ERIC Number: ED496268
Record Type: Non-Journal
Publication Date: 2005-Sep
Reference Count: 0
The Latina/o Pathway to the Ph.D.: Abriendo Caminos
Castellanos, Jeanett, Ed.; Gloria, Alberta M., Ed.; Kamimura, Mark, Ed.
Stylus Publishing, LLC
This is the first book specifically to engage with the absence of Latinas/os in doctoral studies. It proposes educational and administrative strategies to open up the pipeline, and institutional practices to ensure access, support, models and training for Latinas/os aspiring to the Ph.D. The under-education of Latina/o youth begins early. Given that by twelfth grade half will drop out or be pushed out of high school, and only seven percent will complete a college degree, it is not surprising so few enter graduate studies. When Latina/o students do enter higher education, few attend those colleges or universities that are gateways to graduate degrees. Regardless of the type of higher education institution they attend, Latinas/os often encounter social and academic isolation, unaffordable costs, and lack of support. This historic under-representation has created a vicious cycle of limited social and economic mobility. There is a paucity of the Latina/o faculty and leaders whom research shows are essential for changing campus climate and influencing institutions to adapt to the needs of a changing student body. As a result, Latina/o graduate students often have few role models, advocates or mentors, and limited support for their research agendas. By reviewing the pipeline from kindergarten through university, this book provides the needed data and insights to effect change for policy makers, administrators, faculty, and staff; and material for reflection for aspiring Latina/o Ph.D.s on the paths they have taken and the road ahead. The book then addresses the unique experiences and challenges faced by Latina/os in doctoral programs, and offers guidance for students and those responsible for them. Chapters cover issues of gender and generational differences, the role of culture in the graduate school, mentorship, pursuing research, and professional development opportunities for Latina/os. The book closes with the voices of by Latina/o students who are currently pursuing or recently completed their doctoral degree. These narratives describe their cultural and educational journeys, providing insight into their personal and professional experiences. These stories bring alive the graduate experience for anyone interested in successful recruitment, retention, and graduation of Latina/o doctoral students--an inspiration and guidance to those aspiring to the doctorate. After two Forewords (Melba Vasquez and Hector Garza) and a Book Overview and Theory Structure (Alberta M. Gloria, Jeanett Castellanos, and Mark Kamimura), this book contains the following chapters: (1) El Camino Recorrido/The Road Traveled: K-8 (Patricia D. Quijada); (2) High School (Milton Fuentes); (3) Latinos and Community Colleges: a Pathway to Graduate Studies? (Alfredo de los Santos and Gerardo E. de los Santos); (4) League of Innovation in the Community College: an Assessment of Hispanic Students in Four-Year Institutions of Higher Education (Amaury Nora, Libby Barlow, and Gloria Crisp); (5) Masters Degree (Mark Clark); (6) Navegando el Camino/Navigating the Roadway: the Latina/o Ph.D. Pipeline: A Case of Historical & Contemporary Underrepresentation (Frances Contreras and Patricia Gandara); (7) Latinas and the Doctorate: the "Status" of Attainment and Experience from the Margin (Tara Watford, Martha A. Rivas, Rebecca Burciaga, and Daniel Solorzano); (8) Bridging Two Worlds: Academia and Latina/o Identity (Vasti Torres); (9) Differences and Similarities: Latina and Latino Doctoral Students Navigating the Gender Divide (Aida Hurtado and Mrinal Sinha); (10) Graduate Student Experience: a PCS Perspective (Alberta M. Gloria and Jeanett Castellanos); (11) Aprendiendo de los Pasajeros/Learning from the Passengers: Enculturation to Being a Doctoral Student (Mark Kamimura); (12) Manteniendo Nuestra Cultura (Sustaining Our Culture): Cultural and Social Adjustments of Latina/os in Doctoral Programs (Rocio Rosales); (13) Maintaining a Strong Latino Identity while Balancing Trails (Raul Ramirez); (14) Creating and Maintaining Family (Theresa Segura-Herrera); (15) Juggling Intellectuality and Latino Masculinity: la Calle, Mi Familia y la Escuela (Claudio Vera Sanchez); (16) The Brown Diamond (Marisa Garcia); (17) Collegial Alliances? Exploring One Chicano's Perspective on Mentoring into Research and Academia (David Alberto Quijada); (18) Being Latina and ABD: Cuando Terminas Mujer?! (When Will You Finish?!) (Petra Guerra); and (19) Conclusions/Integrating of Doctoral Process (Alberta M. Gloria, Jeanett Castellanos, and Mark Kamimura).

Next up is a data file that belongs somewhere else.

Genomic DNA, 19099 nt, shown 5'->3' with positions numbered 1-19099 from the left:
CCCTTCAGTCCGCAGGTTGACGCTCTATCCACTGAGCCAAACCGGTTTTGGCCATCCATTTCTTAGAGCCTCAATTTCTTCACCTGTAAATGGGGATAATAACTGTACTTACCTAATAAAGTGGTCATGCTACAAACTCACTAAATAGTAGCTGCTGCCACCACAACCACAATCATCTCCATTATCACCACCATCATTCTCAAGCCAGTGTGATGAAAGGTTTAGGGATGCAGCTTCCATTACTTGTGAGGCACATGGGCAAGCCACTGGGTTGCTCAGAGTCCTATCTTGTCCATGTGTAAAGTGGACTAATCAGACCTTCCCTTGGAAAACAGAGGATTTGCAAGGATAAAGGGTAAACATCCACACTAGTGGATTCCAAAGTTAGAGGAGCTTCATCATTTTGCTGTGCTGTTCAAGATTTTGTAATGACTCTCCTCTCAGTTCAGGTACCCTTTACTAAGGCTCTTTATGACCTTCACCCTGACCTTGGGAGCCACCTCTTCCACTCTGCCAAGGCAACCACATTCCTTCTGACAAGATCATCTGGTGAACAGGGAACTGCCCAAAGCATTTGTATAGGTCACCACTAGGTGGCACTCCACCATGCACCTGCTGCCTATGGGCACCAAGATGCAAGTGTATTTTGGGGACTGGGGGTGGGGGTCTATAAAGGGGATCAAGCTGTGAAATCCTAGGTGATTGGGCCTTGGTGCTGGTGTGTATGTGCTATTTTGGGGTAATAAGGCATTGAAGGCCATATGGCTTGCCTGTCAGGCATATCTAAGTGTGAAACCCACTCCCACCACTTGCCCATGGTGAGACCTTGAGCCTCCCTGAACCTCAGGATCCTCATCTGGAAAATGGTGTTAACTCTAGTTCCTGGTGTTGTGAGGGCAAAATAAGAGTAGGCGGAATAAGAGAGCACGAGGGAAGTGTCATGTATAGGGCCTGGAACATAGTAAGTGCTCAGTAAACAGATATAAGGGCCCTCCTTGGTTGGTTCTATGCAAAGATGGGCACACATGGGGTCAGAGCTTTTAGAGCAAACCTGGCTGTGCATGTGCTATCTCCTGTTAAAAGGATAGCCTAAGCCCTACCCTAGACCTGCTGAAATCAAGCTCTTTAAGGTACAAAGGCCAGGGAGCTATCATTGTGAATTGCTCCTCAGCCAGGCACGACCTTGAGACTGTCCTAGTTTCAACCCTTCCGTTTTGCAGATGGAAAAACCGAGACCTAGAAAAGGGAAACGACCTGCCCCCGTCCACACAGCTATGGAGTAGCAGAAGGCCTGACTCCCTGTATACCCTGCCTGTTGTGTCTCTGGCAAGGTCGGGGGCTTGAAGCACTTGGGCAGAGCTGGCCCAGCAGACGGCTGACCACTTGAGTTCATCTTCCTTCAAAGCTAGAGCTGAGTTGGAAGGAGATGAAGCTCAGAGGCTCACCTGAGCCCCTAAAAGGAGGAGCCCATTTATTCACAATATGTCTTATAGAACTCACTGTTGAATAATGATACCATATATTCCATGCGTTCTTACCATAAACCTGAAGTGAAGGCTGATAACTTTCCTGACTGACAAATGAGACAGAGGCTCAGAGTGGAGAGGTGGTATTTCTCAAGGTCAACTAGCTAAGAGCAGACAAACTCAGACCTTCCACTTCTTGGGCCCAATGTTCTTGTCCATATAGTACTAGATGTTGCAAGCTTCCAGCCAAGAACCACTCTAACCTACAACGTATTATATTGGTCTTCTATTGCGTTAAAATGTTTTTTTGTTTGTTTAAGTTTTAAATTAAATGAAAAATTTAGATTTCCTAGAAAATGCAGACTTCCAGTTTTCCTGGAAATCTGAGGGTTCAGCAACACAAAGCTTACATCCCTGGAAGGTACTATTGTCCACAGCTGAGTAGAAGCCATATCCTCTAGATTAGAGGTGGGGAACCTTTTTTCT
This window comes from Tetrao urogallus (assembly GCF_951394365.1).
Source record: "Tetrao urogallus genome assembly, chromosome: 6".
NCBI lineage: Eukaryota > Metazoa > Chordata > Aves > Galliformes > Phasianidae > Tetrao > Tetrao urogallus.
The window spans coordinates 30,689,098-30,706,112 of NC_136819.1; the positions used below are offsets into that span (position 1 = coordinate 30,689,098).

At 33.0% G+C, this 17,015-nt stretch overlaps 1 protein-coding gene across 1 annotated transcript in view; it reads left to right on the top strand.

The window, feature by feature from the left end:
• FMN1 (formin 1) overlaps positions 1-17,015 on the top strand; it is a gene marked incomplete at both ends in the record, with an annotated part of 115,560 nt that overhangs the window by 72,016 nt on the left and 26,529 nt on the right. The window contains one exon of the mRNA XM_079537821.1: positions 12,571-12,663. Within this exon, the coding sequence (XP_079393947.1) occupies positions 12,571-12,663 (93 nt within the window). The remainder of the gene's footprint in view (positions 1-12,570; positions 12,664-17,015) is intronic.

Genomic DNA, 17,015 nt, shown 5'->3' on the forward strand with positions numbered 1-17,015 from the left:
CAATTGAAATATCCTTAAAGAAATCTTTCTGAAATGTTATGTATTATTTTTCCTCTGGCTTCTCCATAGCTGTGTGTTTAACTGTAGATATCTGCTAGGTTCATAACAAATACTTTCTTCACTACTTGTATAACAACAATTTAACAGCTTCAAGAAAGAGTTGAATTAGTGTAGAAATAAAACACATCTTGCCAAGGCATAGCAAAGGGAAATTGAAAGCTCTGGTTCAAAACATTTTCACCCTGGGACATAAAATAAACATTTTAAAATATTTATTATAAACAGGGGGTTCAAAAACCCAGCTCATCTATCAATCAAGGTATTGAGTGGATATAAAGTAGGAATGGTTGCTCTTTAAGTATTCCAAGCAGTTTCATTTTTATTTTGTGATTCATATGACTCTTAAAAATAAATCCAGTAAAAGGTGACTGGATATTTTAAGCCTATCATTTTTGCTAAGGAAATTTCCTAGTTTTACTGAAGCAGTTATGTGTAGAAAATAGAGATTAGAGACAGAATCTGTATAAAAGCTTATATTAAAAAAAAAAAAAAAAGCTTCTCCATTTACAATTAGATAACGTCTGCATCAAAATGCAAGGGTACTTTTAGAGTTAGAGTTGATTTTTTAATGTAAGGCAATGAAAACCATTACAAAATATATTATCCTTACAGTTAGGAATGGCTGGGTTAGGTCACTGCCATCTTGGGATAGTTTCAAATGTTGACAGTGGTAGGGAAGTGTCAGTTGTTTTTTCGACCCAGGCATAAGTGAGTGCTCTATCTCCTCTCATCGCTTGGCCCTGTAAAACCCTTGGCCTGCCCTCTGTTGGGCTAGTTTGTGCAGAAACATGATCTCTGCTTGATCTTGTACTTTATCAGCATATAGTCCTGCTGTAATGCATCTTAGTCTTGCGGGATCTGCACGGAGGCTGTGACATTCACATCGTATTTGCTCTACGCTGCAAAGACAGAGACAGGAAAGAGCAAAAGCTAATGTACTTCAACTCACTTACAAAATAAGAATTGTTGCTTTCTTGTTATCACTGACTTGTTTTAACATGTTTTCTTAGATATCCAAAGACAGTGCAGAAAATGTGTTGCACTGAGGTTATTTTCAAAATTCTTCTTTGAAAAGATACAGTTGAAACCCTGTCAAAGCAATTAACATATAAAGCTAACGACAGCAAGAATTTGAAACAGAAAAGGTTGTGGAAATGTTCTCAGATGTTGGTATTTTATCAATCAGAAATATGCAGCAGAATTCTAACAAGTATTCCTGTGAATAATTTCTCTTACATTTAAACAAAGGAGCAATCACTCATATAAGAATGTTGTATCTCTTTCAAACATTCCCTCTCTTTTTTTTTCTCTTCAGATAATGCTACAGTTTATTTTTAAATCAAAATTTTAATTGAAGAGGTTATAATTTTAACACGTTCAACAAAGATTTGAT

Descriptors: Doctoral Degrees, Higher Education, Student Experience, Masculinity, Mentors, Graduate Students, Grade 12, Educational Opportunities, Hispanic American Students, Disproportionate Representation, College Preparation, Social Influences, Economic Factors, Costs, Educational Environment, Student Diversity, Diversity (Faculty), Role Models, Gender Differences, Age Differences, Cultural Influences, Faculty Development, Student Recruitment, School Holding Power, Academic Persistence, Community Colleges, High School Students, Masters Degrees, Educational Attainment, Student Adjustment, Ethnicity
Stylus Publishing, LLC. P.O. Box 605, Herndon, VA 20172-0605. Tel: 800-232-0223; Tel: 703-661-1581; Fax: 703-661-1501; e-mail: StylusMail@PressWarehouse.com; Web site: http://www.styluspub.com
Publication Type: Books; Collected Works - General
Education Level: Higher Education
Authoring Institution: N/A